European natural gas is headed for the fourth day of declines as near-record LNG imports and fuller-than-normal inventories further ease supply concerns.
Benchmark futures dropped as much as 7.3%, falling below €100 for the first time in more than a month.
Temperatures in much of the continent remain mild amid an influx of liquefied natural gas. Together with windy conditions, relatively high fuel stockpiles and expectations for lower demand due to the holiday season, that’s helping to keep a lid on prices.
European gas storage is about 83% full, above the five-year seasonal norm, data from Gas Infrastructure Europe show. Supplies from Russia sent through Ukraine are also expected to be stable on Wednesday, with Gazprom PJSC using alternative links to ship the fuel after one of its local pipelines was damaged this week by a fire.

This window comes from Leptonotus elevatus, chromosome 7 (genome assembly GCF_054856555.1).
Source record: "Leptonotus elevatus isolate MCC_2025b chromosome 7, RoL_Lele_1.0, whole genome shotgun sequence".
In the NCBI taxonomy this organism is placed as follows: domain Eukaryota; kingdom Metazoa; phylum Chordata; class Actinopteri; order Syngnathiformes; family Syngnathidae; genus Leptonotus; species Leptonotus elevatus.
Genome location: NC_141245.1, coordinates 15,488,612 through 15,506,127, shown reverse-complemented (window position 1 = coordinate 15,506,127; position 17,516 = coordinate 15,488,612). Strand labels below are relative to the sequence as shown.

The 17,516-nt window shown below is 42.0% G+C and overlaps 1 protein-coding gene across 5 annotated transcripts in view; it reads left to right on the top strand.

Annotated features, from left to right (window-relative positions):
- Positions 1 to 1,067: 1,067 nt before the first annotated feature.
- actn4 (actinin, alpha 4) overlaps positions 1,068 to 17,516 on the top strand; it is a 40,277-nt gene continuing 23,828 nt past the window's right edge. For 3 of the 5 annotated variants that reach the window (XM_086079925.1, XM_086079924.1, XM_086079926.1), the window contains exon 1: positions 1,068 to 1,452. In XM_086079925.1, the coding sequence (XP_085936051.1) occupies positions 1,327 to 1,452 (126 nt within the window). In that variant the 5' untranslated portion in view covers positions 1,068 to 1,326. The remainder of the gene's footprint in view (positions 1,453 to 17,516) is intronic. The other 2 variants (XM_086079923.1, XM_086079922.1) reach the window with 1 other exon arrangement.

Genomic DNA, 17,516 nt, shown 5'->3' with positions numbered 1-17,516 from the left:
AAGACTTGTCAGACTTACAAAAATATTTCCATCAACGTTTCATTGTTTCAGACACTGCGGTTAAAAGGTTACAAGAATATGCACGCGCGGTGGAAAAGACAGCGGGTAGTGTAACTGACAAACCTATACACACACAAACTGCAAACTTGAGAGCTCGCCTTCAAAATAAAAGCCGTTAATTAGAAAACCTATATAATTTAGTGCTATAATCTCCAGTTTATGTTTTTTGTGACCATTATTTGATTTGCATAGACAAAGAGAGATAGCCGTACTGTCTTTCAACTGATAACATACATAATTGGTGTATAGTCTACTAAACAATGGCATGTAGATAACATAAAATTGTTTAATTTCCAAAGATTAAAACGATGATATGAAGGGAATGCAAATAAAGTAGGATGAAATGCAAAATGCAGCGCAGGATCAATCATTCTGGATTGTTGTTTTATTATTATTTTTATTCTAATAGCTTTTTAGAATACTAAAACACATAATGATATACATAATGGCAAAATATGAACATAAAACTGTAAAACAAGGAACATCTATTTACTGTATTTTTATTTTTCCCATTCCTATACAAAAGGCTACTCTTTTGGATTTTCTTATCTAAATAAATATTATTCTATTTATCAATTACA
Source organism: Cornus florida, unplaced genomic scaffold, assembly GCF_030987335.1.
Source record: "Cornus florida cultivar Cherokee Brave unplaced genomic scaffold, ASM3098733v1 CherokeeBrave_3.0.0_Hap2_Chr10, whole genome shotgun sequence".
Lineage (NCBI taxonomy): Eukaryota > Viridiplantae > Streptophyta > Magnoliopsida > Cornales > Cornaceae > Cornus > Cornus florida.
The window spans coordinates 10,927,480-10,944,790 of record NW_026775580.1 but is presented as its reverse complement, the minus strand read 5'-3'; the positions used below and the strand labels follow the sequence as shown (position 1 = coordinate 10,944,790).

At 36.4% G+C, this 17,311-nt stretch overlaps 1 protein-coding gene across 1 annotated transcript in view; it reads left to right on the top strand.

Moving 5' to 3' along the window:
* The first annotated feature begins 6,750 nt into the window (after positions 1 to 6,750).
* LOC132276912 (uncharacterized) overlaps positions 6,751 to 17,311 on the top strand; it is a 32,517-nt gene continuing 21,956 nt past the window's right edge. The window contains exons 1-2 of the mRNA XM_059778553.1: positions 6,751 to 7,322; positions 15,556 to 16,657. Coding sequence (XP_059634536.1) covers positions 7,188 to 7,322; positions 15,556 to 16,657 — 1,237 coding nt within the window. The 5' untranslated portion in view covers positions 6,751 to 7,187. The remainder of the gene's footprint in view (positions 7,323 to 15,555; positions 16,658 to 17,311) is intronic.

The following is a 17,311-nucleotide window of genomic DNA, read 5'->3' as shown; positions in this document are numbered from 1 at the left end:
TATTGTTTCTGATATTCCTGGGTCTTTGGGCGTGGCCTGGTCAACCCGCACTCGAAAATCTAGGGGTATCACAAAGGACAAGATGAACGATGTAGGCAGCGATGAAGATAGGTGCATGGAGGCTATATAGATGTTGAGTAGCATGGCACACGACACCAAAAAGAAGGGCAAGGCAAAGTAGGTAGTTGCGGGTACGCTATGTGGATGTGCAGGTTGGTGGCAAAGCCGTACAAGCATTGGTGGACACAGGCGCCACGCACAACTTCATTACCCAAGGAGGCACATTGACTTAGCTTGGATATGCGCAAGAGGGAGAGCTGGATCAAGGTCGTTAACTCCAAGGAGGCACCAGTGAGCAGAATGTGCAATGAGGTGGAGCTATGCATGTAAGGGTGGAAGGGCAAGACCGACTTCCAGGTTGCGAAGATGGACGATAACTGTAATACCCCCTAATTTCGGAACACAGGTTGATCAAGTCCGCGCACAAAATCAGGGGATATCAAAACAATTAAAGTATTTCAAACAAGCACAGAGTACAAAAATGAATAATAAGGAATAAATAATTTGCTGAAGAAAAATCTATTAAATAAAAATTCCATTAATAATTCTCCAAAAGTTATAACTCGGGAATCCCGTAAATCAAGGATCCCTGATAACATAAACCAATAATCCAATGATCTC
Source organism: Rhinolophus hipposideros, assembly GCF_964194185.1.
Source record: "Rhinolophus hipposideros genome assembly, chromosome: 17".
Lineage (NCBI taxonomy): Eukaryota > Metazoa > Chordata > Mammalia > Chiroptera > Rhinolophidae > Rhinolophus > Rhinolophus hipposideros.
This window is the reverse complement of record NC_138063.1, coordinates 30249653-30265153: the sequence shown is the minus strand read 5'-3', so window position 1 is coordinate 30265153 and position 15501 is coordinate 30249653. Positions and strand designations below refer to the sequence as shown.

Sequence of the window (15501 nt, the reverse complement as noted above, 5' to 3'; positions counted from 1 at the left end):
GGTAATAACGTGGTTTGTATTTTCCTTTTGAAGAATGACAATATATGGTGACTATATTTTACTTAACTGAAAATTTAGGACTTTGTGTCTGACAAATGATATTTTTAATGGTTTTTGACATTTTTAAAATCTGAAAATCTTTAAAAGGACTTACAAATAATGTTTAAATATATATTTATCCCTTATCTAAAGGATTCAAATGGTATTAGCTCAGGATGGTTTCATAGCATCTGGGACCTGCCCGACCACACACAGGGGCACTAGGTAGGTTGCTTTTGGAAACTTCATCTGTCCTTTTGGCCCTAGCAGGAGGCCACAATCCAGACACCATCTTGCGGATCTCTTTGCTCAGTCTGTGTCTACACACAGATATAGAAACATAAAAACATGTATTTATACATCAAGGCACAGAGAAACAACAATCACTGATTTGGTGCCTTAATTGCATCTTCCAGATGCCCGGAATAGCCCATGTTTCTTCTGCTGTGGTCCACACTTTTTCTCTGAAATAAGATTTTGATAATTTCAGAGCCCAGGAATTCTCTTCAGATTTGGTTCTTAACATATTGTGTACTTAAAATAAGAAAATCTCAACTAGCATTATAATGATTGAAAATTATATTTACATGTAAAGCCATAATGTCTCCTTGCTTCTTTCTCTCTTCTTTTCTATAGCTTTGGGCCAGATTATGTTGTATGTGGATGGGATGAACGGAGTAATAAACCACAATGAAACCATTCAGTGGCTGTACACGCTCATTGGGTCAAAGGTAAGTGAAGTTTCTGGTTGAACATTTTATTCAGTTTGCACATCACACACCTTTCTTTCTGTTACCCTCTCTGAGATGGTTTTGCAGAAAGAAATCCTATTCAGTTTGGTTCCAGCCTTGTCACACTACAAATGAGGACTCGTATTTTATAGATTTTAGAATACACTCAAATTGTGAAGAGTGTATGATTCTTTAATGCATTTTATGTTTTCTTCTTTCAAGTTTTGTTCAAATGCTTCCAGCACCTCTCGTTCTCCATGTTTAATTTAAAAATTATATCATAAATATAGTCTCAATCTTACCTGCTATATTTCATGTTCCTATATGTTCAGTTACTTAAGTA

There are concerns among some industry watchers that a price cap, planned by the European Union for next year, may discourage suppliers if gas gets more expensive elsewhere, especially in Asia. But the block’s executive arm has said the mechanism won’t be triggered if prices are similarly high in other markets.
Given the caveats built in, the EU’s new policy to limit prices is unlikely to be activated next year at all, analysts at Capital Economics said in a note. “It seems the only thing countries agreed on was that a cap was indeed needed to show unity,” they wrote.
Dutch front-month gas contract, Europe’s benchmark, hit €98.01 a megawatt-hour in early trading, the lowest since Nov. 11. It traded 6% lower at €99.30 by 8:37 a.m. in Amsterdam.